About six years ago United Airlines had the best frequent flier program. I was prepared to pay up to $50 extra to fly United just for this reason. Now a lot of that has changed. I want to caution fellow US travellers so that they don't get burned.

But first here's what I had liked about the old program:
  • If there was a seat available on a flight you wanted, you could get it even at short notice for just 25K miles. Easy availability and no sneaky "fees"
  • If you booked your "free" (or Mileage Plus award) ticket and your plans changed, you could change bookings on the same itinerary without charges or penalties, so long as seats were available
  • You could go to the airport and fly standby on a different date on forward or return legs without any charges and restrictions, so long as seats were available and you were sticking to your original itinerary (same departure and destination airports)
  • Your miles did not lapse so long as there was some activity in your account in the preceding 36 months
  • If your your account had no activity for close to 36 months, you would get a cautinary notice from United a few months in advance about the impending loss of miles

Now consider the changes in United's program. None of these has been announced except for the one about the period of account inactivity that triggers forfeiture of miles being reduced from 36 months to 18 months:

  • Now very few (and sometimes none) seats per flight are available for "saver" award fares of 25K miles. After that some other seats are available for "standard" award fares of 50K miles. And you may get neither even if the plane has plenty of vacant seats because their set "quota" of designated award seats has been allocated
  • You can still change your dates without charge on your original itinerary, but only if award ticket seats in that category (like "saver") is available on that flight. Good luck finding that though
  • Trying to go standby on a different date is no longer allowed, even if the flight you want to go on is empty
  • The no activity period in your account after which you lose miles has been reduced from 36 months to 18 months from the beginning of this year (2008)
  • This is really sneaky. They no longer warn you of impending forfeiture of your miles. In fact the monthly and quarterly statements they send you do not even contain a "last activity date" or date when miles lapse, unlike any of the other airlines.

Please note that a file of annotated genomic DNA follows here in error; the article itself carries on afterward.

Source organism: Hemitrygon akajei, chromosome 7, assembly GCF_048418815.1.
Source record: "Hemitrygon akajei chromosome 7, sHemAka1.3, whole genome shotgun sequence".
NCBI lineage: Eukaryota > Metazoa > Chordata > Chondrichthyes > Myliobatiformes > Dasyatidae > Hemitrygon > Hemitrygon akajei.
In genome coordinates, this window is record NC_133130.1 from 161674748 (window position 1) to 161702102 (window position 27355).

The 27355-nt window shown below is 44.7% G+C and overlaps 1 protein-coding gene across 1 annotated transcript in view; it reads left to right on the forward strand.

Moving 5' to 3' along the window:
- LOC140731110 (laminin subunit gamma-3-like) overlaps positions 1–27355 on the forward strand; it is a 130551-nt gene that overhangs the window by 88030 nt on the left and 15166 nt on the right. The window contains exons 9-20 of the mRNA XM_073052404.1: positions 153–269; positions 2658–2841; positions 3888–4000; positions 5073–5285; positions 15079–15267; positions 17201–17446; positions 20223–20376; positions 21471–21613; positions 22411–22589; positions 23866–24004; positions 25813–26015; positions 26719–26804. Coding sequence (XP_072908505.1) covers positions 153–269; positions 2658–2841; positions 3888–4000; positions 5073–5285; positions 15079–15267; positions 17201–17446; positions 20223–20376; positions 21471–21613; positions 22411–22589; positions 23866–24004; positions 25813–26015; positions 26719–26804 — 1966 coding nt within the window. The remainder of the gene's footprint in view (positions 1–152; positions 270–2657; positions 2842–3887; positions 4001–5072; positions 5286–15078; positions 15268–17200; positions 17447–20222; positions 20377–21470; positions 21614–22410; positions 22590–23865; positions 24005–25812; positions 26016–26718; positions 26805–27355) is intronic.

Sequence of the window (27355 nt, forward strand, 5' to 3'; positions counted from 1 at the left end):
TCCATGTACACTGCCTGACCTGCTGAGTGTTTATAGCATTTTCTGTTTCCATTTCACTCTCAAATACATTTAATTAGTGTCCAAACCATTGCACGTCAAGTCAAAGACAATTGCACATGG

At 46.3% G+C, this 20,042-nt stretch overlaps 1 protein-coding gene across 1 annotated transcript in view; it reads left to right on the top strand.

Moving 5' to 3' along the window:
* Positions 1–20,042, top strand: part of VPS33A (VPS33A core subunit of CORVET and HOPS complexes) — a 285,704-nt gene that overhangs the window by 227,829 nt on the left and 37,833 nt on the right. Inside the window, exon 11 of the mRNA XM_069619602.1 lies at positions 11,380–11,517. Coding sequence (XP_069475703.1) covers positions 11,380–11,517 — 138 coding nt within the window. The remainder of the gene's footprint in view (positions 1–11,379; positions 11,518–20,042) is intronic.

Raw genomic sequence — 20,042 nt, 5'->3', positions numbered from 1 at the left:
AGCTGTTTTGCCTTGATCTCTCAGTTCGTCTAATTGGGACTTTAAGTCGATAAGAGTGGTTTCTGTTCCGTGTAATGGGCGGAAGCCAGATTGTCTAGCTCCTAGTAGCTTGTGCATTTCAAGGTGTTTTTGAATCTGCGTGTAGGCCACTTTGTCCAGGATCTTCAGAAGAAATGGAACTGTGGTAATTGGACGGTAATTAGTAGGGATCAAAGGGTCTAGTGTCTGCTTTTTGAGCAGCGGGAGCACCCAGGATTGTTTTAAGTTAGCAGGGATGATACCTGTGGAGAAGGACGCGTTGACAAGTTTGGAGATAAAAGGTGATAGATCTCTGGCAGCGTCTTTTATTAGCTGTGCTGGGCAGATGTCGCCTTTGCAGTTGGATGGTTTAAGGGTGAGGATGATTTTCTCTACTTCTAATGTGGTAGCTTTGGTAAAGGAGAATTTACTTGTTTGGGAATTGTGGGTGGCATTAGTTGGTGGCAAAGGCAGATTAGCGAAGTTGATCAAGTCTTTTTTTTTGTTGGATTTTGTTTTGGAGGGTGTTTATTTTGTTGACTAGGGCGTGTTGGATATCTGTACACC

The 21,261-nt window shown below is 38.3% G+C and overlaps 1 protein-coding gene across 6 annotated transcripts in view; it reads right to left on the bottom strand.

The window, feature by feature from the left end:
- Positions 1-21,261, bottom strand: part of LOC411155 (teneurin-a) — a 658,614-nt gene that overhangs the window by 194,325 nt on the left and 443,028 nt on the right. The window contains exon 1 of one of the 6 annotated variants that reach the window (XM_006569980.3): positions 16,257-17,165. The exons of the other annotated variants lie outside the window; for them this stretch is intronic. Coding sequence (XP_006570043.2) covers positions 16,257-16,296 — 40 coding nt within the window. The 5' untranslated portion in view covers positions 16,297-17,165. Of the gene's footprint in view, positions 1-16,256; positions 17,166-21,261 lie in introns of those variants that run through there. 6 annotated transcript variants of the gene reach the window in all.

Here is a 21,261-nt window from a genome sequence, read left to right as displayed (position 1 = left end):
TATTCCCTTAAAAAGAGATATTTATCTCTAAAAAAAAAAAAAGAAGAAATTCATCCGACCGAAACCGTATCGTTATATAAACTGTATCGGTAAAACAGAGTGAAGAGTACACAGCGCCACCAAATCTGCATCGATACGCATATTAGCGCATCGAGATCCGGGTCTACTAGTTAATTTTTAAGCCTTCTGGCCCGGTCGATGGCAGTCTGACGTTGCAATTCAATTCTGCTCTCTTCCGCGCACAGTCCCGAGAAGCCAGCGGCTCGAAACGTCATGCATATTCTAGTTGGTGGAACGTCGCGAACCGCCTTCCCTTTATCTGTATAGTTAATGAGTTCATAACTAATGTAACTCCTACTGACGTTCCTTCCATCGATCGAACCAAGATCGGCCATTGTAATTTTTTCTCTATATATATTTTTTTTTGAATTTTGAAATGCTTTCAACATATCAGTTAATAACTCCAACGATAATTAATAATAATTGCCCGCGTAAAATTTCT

All my daughter Rubina's miles were quietly taken away last month. She had not been traveling on United in the past 18 months because her flight destinations were inconvenient on United's flights, and their prices were significantly higher. Leave alone sending a warning, United deliberately does not mention the mileage expiration date in the monthly statement that they email or mail to members.

I called up customer service to point this out while requesting her miles be restored. They refused, saying this is their new policy. They said customers should log into their Mileage Plus accounts and then track their expiration dates. They offered to sell her back her lapsed miles - at a price amounting to $350 for a "free" saver fare, or $650 for a "free" standard fare. Thanks a lot. I asked United customer service why they don't mention the mileage expiration date or last activity date on their emailed/mailed statements like other major carriers do. No answer.

Other airline programs have negative features as well. Air Tran and Southwest frequent flier benefits are useless unless you accumulate enough miles for a free ticket within a 12 month period, because they all lapse otherwise. Delta and American charge fees of $85 and $50 respectively if you book tickets less than 20 days in advance, with even higher fees for booking within 7 days. Many airlines offer 25K awards only on the routes with least demand. But at least you don't feel they're stealing your miles outright.

I'll still fly United or Air Tran or Southwest, but may go with other airlines with better mileage programs if their fares are less than $25 - $50 higher.